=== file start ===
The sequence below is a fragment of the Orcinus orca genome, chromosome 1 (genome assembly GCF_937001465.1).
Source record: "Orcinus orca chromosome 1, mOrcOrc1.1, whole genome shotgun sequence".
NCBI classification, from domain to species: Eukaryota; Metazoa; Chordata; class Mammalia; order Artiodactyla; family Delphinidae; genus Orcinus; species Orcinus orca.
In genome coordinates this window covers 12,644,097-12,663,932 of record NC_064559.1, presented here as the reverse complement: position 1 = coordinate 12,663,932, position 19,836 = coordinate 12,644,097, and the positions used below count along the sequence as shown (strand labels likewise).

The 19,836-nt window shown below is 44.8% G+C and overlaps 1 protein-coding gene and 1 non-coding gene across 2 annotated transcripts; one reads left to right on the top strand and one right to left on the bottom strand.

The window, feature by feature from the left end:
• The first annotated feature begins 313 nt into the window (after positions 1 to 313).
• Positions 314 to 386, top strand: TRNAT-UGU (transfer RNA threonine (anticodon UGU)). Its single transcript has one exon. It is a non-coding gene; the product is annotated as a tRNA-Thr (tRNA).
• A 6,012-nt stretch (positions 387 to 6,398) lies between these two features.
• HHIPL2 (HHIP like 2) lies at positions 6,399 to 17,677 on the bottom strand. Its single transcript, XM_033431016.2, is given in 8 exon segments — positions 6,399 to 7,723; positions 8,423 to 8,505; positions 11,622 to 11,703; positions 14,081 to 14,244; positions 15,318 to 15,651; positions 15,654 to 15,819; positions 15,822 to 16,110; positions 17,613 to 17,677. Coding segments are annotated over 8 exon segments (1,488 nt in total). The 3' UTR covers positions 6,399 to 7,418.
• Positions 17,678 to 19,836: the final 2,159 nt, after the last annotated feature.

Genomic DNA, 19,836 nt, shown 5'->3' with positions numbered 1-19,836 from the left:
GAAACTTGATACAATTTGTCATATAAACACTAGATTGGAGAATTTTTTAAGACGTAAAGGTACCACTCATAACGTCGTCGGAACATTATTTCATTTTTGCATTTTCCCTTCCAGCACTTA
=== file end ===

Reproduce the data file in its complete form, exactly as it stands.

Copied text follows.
The sequence below is a fragment of the Orcinus orca genome, chromosome 1 (genome assembly GCF_937001465.1).
Source record: "Orcinus orca chromosome 1, mOrcOrc1.1, whole genome shotgun sequence".
NCBI classification, from domain to species: Eukaryota; Metazoa; Chordata; class Mammalia; order Artiodactyla; family Delphinidae; genus Orcinus; species Orcinus orca.
In genome coordinates this window covers 12,644,097-12,663,932 of record NC_064559.1, presented here as the reverse complement: position 1 = coordinate 12,663,932, position 19,836 = coordinate 12,644,097, and the positions used below count along the sequence as shown (strand labels likewise).

The 19,836-nt window shown below is 44.8% G+C and overlaps 1 protein-coding gene and 1 non-coding gene across 2 annotated transcripts; one reads left to right on the top strand and one right to left on the bottom strand.

The window, feature by feature from the left end:
• The first annotated feature begins 313 nt into the window (after positions 1 to 313).
• Positions 314 to 386, top strand: TRNAT-UGU (transfer RNA threonine (anticodon UGU)). Its single transcript has one exon. It is a non-coding gene; the product is annotated as a tRNA-Thr (tRNA).
• A 6,012-nt stretch (positions 387 to 6,398) lies between these two features.
• HHIPL2 (HHIP like 2) lies at positions 6,399 to 17,677 on the bottom strand. Its single transcript, XM_033431016.2, is given in 8 exon segments — positions 6,399 to 7,723; positions 8,423 to 8,505; positions 11,622 to 11,703; positions 14,081 to 14,244; positions 15,318 to 15,651; positions 15,654 to 15,819; positions 15,822 to 16,110; positions 17,613 to 17,677. Coding segments are annotated over 8 exon segments (1,488 nt in total). The 3' UTR covers positions 6,399 to 7,418.
• Positions 17,678 to 19,836: the final 2,159 nt, after the last annotated feature.

Genomic DNA, 19,836 nt, shown 5'->3' with positions numbered 1-19,836 from the left:
GAAACTTGATACAATTTGTCATATAAACACTAGATTGGAGAATTTTTTAAGACGTAAAGGTACCACTCATAACGTCGTCGGAACATTATTTCATTTTTGCATTTTCCCTTCCAGCACTTA